Jun 30, 2003

1992, Wimbledon Finals: Along with Goran Ivanisevic, I was devastated. An absolute wringer of a final had just concluded and my second-most favourite tennis player had lost a chance to lift the only Slam he would ever have the game and opportunity to win. And ironically, he had lost to the one player that everyone thought wouldn't win at the All England courts. Or to rephrase that, if there was one Grand Slam that Andre Agassi would have the least chance of winning, it was thought to be Wimbledon.

I didn't like Agassi. Very simple. He was too flashy, too flamboyant, he thumbed his nose at a place like Wimbledon which for a kid like me who absolutely adored tennis then, was a temple. And why wouldn't he play? Because it meant that he would have to swap his flourescent dresses for a very sober white. I didn't like Agassi because he was the garish neon light from a Vegas casino in the sparkling starry sky of tennis in the early nineties.

I watched with approval his losses to Andres Gomez and Jim Courier in two consecutive French Open finals. I didn't like it one bit when he beat my personal top-ranker, Boris Becker in Slams, especially at Wimbledon. I thought Goran would pull it off, also because it was his best chance ever. (I thought he deserved to win Wimbledon, but didn't think he would ever win a Slam since. Goran's pummelling by Sampras in a later final seemed to further underline the writing on the wall, but that amazing win over Rafter later in the decade was unexpected but poetic justice (Harish would disagree :-) ). It meant Rafter himself would miss out, but tennis has rarely had a more romantic figure than Goran Ivanisevic. So by a strange coincidence, my best two players are the only two unseeded players to lift Wimbledon.). While a guy who didn't want to play in Wimbledon because of flimsy clothes and even flimsier reasons won it! The injustice of it all, it seemed to me.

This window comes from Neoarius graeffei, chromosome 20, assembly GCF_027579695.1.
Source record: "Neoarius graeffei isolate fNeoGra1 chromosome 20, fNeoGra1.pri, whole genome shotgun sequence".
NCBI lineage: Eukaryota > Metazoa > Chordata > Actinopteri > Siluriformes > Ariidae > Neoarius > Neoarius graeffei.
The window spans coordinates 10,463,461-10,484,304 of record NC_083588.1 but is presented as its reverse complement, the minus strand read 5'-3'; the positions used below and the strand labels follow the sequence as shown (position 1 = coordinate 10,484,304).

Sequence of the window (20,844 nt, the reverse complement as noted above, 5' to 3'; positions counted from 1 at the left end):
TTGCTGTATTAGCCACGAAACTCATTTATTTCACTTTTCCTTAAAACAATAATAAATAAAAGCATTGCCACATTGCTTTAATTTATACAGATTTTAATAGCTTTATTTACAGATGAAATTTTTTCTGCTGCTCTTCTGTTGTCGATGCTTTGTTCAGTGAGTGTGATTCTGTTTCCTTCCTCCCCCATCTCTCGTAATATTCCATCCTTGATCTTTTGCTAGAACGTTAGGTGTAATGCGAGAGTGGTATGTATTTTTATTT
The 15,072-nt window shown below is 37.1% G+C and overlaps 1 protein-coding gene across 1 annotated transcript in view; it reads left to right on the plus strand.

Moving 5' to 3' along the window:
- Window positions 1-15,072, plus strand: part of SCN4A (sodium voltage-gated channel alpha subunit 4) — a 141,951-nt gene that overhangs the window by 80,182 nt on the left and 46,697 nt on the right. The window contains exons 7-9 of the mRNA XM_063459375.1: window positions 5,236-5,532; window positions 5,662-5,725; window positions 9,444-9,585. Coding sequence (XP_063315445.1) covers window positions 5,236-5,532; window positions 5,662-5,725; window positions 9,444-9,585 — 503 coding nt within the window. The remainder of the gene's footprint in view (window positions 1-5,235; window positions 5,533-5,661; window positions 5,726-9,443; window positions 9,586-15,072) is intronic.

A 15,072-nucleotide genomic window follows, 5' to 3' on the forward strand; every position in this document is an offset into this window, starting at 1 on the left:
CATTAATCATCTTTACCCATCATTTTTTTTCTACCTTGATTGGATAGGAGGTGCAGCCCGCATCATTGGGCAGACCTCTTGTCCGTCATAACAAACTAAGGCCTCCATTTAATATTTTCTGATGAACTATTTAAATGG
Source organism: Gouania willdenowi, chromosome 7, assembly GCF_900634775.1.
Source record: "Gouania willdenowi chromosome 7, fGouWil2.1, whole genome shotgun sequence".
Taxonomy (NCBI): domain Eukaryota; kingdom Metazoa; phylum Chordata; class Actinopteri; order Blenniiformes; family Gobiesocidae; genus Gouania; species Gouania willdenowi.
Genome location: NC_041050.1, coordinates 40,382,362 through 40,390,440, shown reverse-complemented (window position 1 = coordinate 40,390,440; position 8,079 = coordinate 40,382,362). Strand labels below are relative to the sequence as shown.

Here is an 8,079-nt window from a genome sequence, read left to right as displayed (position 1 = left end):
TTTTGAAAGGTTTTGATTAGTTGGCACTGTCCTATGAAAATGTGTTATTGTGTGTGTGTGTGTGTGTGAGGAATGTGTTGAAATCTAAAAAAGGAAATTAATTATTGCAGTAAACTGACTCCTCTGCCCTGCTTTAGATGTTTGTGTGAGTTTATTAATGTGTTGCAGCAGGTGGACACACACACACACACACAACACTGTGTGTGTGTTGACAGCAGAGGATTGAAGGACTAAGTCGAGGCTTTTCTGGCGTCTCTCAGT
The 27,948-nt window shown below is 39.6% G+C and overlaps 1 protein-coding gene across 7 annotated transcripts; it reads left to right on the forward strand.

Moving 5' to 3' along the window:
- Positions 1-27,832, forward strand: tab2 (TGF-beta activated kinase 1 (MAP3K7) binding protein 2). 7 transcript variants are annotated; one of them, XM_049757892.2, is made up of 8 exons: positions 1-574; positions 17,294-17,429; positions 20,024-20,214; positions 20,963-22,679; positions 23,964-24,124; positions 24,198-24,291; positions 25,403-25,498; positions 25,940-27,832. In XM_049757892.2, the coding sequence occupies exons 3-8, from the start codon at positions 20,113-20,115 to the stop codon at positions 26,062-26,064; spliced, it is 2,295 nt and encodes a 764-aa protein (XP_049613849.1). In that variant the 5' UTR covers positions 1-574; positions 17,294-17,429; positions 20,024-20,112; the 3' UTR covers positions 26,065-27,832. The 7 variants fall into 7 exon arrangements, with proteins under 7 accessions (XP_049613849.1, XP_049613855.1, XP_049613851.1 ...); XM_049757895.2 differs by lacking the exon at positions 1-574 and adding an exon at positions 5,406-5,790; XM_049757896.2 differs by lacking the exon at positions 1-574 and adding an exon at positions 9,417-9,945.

But as times changed, so did Agassi. A much-needed boost for the game came with the rivalry with Sampras. With Sampras having mentally retired from the game, Agassi is the one true superstar around. Whatever my personal dislikes of the man's habits, I couldn't help admiring the brilliant groundstrokes, the weapons of a stinging return-of-serve, tactics, and accurate placements that were his hallmark. The man himself has sobered down and is almost unrecognisable from the hirsute, ear-ringed, girl-friend flashing pop icon of an earlier decade. I don't follow tennis so much nowadays, and definitely am not so emotional about the whole thing today. I can understand the value Agassi brought to the game, bringing in starry-eyed followers earlier and helping to keep the interest of the fans today. His interviews today are strictly about the game, a far cry from those tabloid press meets (which one can still sample in the DD Sports reruns of those Wimbledon wrap-ups hosted by Cliff Richards) where the subject of tennis was left outside in the cold. He is getting to the other end of the hairy scale, but his control and clear thought are still the same.

Of a man who has the rare distinction of winning a Career Grand Slam, I can only say that I wronged him by speaking ill of his tennis. It was and continues to be, even 11 years after his first Grand Slam, quite classy.

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